Alo Sarv
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Developer's Diary

Monday, January 30, 2006

Support for colors on Windows

Windows console has somewhat different handling of colors than POSIX terminals. POSIX terminals understand a wide range of escape sequences which they interpret as colors and other things; win32 console however uses win32 API functions to achieve the same effect, which hinders one's ability to write portable code in this regard. Until now, I had decided not to support colors on win32 at all, simply since I deemed it unnecessery waste of development resources, considering that majority of the win32 userbase would be using GUI anyway. However, as I hear from several sources already, there are people who want to use console-mode applications even under windows - what the reason might be I do not know, but as they say - "The client is the king" - I introduced coloring support for windows. This covers both the command-line window in which Hydranode runs, as well as hnshell output in telnet.

Notice users of Windows 2000 and earlier: the telnet application that ships with those versions of the OS doesn't support colors to my knowledge, so you'r encouraged to use alternative telnet clients, such as PuTTYtel.

For anyone interested in how to create colored output on win32 console, here's the function that transforms POSIX escape sequences to win32 API calls.

And a screenshot for the disbelievers :)


Sunday, January 29, 2006

More shell features and such

Something that's been bugging me (and possibly other users as well) has been the lack of displaying known file names for downloads, since this is one of the main ways to determine whether the file is fake or not. Now, using the new 'vd #num' command, hnshell displays 15 most popular file names of the download along with frequency, as well as all comments that have been found so far. Note that neither of these fields are stored across sessions (to keep them up to date).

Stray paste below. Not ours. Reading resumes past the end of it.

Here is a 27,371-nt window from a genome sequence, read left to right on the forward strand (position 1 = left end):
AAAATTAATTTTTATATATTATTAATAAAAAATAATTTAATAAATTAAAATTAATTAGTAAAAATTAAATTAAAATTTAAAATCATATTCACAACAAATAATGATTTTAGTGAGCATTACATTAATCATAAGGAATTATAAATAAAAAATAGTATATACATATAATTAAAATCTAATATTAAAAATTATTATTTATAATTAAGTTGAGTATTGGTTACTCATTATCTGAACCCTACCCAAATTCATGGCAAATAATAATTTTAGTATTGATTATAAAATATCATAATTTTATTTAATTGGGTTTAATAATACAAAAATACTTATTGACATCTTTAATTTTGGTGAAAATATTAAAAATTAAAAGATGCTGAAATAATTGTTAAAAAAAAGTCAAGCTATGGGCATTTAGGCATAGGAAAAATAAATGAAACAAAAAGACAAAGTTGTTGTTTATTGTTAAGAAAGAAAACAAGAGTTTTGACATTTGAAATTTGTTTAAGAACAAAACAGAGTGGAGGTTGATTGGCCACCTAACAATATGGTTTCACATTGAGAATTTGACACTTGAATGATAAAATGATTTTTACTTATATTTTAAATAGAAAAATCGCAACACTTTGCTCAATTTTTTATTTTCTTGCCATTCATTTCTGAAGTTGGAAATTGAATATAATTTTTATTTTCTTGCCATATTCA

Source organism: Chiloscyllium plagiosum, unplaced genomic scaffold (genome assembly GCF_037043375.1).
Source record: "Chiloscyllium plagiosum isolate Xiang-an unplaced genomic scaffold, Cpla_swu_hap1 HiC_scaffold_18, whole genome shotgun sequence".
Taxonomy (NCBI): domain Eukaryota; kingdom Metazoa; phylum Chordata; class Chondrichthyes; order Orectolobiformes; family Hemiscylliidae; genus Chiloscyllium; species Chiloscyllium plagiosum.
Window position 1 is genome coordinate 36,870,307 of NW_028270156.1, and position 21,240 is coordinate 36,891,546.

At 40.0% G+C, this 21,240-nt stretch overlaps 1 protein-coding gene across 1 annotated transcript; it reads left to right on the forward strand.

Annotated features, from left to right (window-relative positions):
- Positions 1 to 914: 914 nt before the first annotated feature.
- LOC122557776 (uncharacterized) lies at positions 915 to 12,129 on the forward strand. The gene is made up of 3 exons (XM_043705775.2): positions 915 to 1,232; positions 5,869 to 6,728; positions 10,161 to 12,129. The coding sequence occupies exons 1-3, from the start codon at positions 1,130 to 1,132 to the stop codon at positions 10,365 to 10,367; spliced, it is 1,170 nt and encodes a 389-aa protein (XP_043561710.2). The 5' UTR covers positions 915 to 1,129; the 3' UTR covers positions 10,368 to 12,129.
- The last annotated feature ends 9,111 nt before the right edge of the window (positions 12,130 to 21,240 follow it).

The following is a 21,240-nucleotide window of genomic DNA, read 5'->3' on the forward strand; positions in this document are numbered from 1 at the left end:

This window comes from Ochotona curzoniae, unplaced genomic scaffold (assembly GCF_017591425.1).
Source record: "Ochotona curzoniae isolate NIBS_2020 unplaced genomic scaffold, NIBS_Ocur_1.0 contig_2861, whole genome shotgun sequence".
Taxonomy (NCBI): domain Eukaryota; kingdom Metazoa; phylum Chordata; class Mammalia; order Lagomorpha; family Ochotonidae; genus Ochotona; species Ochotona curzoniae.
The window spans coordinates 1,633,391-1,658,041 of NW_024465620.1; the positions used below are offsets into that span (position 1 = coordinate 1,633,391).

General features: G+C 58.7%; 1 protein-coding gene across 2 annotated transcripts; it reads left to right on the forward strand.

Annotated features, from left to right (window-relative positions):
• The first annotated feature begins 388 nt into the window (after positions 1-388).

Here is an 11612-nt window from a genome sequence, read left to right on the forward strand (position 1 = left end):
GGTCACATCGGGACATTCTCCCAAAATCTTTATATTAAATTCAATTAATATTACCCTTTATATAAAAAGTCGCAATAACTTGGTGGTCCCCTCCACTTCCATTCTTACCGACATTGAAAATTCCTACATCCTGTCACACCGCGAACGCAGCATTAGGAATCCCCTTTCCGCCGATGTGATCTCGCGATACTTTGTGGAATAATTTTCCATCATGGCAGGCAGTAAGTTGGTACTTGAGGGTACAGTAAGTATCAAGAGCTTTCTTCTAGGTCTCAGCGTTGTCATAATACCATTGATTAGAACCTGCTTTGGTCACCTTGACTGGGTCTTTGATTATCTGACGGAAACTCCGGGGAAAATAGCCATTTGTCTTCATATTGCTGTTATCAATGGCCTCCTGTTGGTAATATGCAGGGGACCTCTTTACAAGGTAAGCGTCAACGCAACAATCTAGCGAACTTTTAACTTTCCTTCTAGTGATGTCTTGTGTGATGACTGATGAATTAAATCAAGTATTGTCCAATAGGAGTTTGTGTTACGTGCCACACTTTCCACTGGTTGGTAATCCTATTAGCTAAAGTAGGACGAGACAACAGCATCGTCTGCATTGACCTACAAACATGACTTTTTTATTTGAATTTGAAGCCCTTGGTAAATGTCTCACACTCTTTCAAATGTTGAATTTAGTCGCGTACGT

Additionally, hnshell now displays ETA value (when file availability is 100%), which shows how many days, months or hours are left to download completition. Here I ran into a small problem with the 78-character line-length limit of hnsh (from win32 console), so I decided to trim the ETA value to two up-most entries. E.g. if it is estimated to take more than, say, 2 months to complete a download, it only displays months and days, while if it is estimated to take under a hour to complete the download, it will display minutes and seconds. This way most relevant information is displayed without cluttering the output.

In bittorrent module, if you can remember we are using cache folder (config/bt) for cross-file data as well as .torrent files. In some cases, this amount of data can span hundreds of megabytes (when torrent consists of many small files), but usually it's only few megabytes. Nonetheless, until now the cache folder was never cleaned up. Now we perform cache folder cleanup - deleting all torrents and cache files for torrents that are no longer being seeded or downloaded - on startup.

There was a bug in BT uploading handling where when attempting to switch upload slots to other clients, we actually switched it back to the client that we took the upload slot from in the first place, which resulted in instant choke + unchoke combination, hurting overall upload speed stability of the module. This no longer happens - when switching upload slots, we determine which client will get the slot, and if the client matches the one that we'r about to take the slot away from, we simply give the client another 30 seconds upload time before checking again.

Related to the last change, in order to avoid many clients being choked + unchoked at same instant, we now use variable-length upload sessions - current implementation uses 30 += 3 seconds timeframe.

Madcat, ZzZz

Friday, January 27, 2006

Bugtracker cleanup

Since the bugtracker has started to fill up due to the recent slower development, I decided to do some cleanup there and fix stuff. With some 12-hour devsession, I managed to close 12 tickets total, most of which were fixed, 1 or 2 were duplicates and some were too old or insufficient information to debug further. Anyway, quite a bunch of crashes were fixed, and few wrong behaviours.